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P.G.J. Irwin, S.B. Calcutt, F.W. Taylor, A. Baugh, S. Webster (Atmospheric, Oceanic and Planetary Physics, Oxford University), C.A. Nixon (Goddard Space Flight Center), R.W. Carlson (Jet Propulsion Laboratory)
Evidence for the existence of a deep (4-5 bar) water cloud in Jupiter's atmosphere has been found by the Galileo Solid State Imager at wavelengths between 0.7 and 1.0 \mum. Similar evidence is now being found in data from the lower spatial resolution Galileo Near Infrared Mapping Spectrometer. These clouds appear to be small and localised and are generally thought to be thunderstorm clouds.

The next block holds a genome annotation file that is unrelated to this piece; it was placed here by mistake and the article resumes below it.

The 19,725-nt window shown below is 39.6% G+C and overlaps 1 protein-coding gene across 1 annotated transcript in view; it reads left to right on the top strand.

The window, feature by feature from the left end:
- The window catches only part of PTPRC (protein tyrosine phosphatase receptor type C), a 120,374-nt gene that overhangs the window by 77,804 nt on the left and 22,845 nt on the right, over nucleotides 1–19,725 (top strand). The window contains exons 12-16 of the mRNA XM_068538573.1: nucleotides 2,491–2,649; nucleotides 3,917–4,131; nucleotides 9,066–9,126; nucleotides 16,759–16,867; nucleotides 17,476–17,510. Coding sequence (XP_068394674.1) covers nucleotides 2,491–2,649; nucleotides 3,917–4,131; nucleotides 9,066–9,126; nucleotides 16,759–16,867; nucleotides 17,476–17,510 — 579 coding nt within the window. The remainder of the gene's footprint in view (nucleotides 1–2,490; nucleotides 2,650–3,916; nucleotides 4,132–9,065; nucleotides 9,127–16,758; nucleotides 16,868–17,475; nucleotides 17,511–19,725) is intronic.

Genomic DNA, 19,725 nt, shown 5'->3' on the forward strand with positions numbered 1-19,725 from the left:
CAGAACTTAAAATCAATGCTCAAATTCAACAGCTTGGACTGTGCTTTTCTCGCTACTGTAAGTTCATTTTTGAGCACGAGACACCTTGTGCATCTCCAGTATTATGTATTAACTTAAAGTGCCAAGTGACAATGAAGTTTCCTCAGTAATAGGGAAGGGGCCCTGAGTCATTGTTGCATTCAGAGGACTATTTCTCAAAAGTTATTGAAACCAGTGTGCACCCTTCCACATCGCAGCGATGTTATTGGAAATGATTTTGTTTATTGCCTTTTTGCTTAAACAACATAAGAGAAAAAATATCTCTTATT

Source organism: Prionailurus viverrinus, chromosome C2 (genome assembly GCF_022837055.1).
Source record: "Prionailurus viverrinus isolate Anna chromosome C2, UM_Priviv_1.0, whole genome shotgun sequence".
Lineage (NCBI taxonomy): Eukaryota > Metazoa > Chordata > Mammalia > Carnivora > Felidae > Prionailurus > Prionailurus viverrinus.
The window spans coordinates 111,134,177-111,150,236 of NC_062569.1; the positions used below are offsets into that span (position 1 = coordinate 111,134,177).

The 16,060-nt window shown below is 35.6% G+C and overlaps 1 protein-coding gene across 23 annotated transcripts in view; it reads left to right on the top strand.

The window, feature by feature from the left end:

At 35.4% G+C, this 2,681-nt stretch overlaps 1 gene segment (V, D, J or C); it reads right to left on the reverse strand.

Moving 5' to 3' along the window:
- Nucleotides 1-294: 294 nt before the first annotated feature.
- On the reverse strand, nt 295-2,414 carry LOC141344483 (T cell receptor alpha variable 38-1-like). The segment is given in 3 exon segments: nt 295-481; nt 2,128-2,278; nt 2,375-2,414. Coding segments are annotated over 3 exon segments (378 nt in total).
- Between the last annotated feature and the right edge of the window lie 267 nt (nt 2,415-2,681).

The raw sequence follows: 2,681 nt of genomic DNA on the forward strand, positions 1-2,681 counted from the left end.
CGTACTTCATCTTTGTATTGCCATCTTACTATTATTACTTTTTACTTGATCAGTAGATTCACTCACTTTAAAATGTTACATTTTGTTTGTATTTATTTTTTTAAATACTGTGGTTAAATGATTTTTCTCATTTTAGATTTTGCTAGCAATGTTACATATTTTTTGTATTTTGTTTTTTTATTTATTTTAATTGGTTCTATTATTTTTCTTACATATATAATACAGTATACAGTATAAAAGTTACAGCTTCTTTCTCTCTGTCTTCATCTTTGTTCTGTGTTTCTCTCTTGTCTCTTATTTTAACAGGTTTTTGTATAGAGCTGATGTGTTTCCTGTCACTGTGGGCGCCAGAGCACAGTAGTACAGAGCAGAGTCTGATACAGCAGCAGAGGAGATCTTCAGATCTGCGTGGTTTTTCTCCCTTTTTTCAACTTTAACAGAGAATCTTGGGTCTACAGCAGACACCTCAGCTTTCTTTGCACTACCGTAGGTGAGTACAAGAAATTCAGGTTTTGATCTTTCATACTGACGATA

In addition, evidence for deep water clouds is also becoming apparent in the 5-\mum spectra measured by NIMS where the presence of such clouds is indicated by an overall slope in the 5-\mum spectrum. The clouds indicated by this technique appear to be extended and roughly coincident with the observed visible zone regions.
Thus the elusive water clouds on Jupiter appear in fact to be widely present in the atmosphere of Jupiter, and appear to be of two main types; localised thunderstorm clouds as observed by the near-infrared data, and the more extended clouds under the observed zone clouds indicated by the 5-\mum spectra.